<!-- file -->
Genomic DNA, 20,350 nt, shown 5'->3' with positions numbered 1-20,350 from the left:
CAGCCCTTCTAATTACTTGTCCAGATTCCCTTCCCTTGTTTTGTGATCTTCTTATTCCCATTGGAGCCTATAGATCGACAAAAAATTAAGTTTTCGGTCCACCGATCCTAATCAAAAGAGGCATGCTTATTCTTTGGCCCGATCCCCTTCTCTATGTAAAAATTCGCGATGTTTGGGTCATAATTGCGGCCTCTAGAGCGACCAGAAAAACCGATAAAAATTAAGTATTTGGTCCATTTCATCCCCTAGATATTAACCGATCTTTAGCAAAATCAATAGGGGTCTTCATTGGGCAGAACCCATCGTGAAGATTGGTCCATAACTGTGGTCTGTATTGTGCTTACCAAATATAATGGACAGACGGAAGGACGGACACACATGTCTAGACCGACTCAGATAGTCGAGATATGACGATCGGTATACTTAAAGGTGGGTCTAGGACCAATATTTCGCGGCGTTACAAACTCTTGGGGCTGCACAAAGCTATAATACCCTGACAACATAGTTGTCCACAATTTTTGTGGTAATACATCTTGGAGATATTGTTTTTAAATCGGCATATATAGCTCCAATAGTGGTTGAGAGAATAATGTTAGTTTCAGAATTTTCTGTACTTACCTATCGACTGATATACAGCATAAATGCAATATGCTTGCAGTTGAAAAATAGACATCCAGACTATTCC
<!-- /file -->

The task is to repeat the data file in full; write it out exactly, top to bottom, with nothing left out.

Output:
Genomic DNA, 20,350 nt, shown 5'->3' with positions numbered 1-20,350 from the left:
CAGCCCTTCTAATTACTTGTCCAGATTCCCTTCCCTTGTTTTGTGATCTTCTTATTCCCATTGGAGCCTATAGATCGACAAAAAATTAAGTTTTCGGTCCACCGATCCTAATCAAAAGAGGCATGCTTATTCTTTGGCCCGATCCCCTTCTCTATGTAAAAATTCGCGATGTTTGGGTCATAATTGCGGCCTCTAGAGCGACCAGAAAAACCGATAAAAATTAAGTATTTGGTCCATTTCATCCCCTAGATATTAACCGATCTTTAGCAAAATCAATAGGGGTCTTCATTGGGCAGAACCCATCGTGAAGATTGGTCCATAACTGTGGTCTGTATTGTGCTTACCAAATATAATGGACAGACGGAAGGACGGACACACATGTCTAGACCGACTCAGATAGTCGAGATATGACGATCGGTATACTTAAAGGTGGGTCTAGGACCAATATTTCGCGGCGTTACAAACTCTTGGGGCTGCACAAAGCTATAATACCCTGACAACATAGTTGTCCACAATTTTTGTGGTAATACATCTTGGAGATATTGTTTTTAAATCGGCATATATAGCTCCAATAGTGGTTGAGAGAATAATGTTAGTTTCAGAATTTTCTGTACTTACCTATCGACTGATATACAGCATAAATGCAATATGCTTGCAGTTGAAAAATAGACATCCAGACTATTCC